Ms. Vestager has spent the past six years probing Google, Amazon, Facebook and Apple. Her pursuits have resulted in fines and changes to the industry's business practices. In parallel, the EU has implemented new data-protection rules that have led to a spate of investigations from the bloc's national privacy regulators into large tech companies, and may force such companies to stop sending data about EU residents to U.S. soil.

Under the new proposals, Ms. Vestager will also have the power to investigate and impose remedies on an entire market, not just individual companies, as it is currently the case.

"The point of being able to do market investigations and impose remedies is for that market to stay open," she said. "Otherwise the risk is that as more markets become digital, more and more markets would be prone to be monopolized."

The EU also plans to harmonize rules on how to police illegal and harmful content online, after some EU countries, including Germany, have adopted national obligations for illegal content to be removed within 24 hours. The EU proposals will also seek to set up recourse mechanisms for people or companies to be able to challenge those takedowns.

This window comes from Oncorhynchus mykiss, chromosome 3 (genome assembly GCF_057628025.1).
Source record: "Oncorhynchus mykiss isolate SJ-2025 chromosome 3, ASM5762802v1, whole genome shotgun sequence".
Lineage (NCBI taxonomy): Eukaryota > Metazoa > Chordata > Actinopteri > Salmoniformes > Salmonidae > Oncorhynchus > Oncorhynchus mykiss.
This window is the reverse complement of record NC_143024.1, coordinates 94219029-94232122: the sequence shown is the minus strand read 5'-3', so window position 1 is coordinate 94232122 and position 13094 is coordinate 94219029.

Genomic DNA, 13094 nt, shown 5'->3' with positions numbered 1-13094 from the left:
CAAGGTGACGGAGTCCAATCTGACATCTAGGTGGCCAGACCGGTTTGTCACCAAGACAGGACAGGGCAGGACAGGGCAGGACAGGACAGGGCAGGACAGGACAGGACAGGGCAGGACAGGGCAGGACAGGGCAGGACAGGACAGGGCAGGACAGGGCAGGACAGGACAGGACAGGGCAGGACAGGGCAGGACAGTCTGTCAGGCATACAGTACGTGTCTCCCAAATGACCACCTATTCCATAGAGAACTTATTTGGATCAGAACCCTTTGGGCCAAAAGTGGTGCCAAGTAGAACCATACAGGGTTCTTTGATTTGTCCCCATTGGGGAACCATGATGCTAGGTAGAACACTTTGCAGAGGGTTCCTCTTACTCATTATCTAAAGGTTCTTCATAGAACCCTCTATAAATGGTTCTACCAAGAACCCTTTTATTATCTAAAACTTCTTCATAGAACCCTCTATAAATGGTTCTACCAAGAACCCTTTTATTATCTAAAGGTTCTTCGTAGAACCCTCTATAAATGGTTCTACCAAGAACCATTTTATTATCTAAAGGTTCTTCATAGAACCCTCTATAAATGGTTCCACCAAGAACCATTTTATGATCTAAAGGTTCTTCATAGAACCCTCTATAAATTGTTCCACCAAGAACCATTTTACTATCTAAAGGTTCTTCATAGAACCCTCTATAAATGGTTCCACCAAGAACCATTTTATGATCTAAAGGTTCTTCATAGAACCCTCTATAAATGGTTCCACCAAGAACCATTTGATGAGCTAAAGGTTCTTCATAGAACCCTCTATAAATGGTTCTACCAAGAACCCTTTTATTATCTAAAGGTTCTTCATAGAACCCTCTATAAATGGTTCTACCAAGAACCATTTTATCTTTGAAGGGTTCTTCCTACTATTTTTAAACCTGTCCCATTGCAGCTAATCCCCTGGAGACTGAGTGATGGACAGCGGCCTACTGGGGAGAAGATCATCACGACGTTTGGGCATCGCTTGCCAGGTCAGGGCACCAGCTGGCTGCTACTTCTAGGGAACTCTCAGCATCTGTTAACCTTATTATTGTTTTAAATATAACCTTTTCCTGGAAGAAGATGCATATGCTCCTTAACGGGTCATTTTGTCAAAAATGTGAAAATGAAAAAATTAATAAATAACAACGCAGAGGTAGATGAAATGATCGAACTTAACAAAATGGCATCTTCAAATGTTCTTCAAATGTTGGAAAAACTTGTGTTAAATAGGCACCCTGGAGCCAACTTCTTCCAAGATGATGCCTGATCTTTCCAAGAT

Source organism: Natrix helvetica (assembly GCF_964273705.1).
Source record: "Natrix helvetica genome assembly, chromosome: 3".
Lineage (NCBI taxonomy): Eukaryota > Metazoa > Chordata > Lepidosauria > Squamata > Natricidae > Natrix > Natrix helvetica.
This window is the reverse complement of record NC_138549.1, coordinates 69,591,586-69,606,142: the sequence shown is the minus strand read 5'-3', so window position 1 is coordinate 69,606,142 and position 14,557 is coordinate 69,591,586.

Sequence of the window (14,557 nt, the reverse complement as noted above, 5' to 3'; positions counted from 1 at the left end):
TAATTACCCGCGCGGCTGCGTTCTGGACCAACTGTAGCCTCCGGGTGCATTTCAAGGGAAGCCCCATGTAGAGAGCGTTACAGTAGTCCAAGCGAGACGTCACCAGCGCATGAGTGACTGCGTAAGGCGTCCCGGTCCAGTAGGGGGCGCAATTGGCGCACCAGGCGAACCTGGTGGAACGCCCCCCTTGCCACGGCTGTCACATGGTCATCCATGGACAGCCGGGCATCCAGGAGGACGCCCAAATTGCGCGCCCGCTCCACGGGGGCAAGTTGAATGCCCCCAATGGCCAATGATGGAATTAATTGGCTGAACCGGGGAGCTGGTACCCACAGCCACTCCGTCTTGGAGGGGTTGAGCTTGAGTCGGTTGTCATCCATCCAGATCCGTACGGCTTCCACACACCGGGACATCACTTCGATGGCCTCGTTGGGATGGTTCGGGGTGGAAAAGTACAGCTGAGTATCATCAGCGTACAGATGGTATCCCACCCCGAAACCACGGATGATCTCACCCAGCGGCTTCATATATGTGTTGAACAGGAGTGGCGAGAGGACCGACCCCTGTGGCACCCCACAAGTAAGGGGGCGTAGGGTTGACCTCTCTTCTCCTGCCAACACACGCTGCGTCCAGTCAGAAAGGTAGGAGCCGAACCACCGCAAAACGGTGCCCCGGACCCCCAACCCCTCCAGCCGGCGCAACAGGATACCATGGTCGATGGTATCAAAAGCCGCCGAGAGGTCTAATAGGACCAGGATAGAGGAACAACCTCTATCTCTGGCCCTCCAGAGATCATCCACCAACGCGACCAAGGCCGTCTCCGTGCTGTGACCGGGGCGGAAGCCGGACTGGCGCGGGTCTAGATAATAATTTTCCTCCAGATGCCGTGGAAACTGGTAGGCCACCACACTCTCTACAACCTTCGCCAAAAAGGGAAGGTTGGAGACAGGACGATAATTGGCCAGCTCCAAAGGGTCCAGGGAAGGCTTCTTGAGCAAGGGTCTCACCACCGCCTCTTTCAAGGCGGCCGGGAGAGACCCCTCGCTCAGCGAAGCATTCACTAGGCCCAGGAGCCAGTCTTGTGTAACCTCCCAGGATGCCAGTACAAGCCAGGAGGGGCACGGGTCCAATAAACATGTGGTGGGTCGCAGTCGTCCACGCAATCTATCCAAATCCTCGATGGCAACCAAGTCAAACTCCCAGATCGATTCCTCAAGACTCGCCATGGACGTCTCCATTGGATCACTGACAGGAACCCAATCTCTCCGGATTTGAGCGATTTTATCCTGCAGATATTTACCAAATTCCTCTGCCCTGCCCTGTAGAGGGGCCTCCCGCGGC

The proposed new EU law will clarify what is illegal and seek to streamline the definition of harmful and untrue content, while preserving freedom of expression.

While obligations regarding illegal content will be punishable with fines, the rules on disinformation will continue to be mainly voluntary, but the EU is also moving toward regulation in this area in coming years, EU officials say.

The enforcement and fines will stay in the hands of national authorities, but the European Commission will seek to coordinate among national enforcement agencies and carry out regular audits into how the sector complies, said internal market commissioner Thierry Breton.

Online platforms will also be obliged to be more transparent about their content-ranking algorithms. When used to boost content that attracts the most clicks and engagement, to maximize revenue, such algorithms can also end up accelerating the spread of hate speech or baseless allegations.

The proposals may give the bloc the ability to break up a company that is a frequent violator, but legal experts and Ms. Vestager have said that they doubt the EU would be in a position to use that power.

Write to Valentina Pop at and Sam Schechner at


(END) Dow Jones Newswires

December 03, 2020 05:44 ET (10:44 GMT)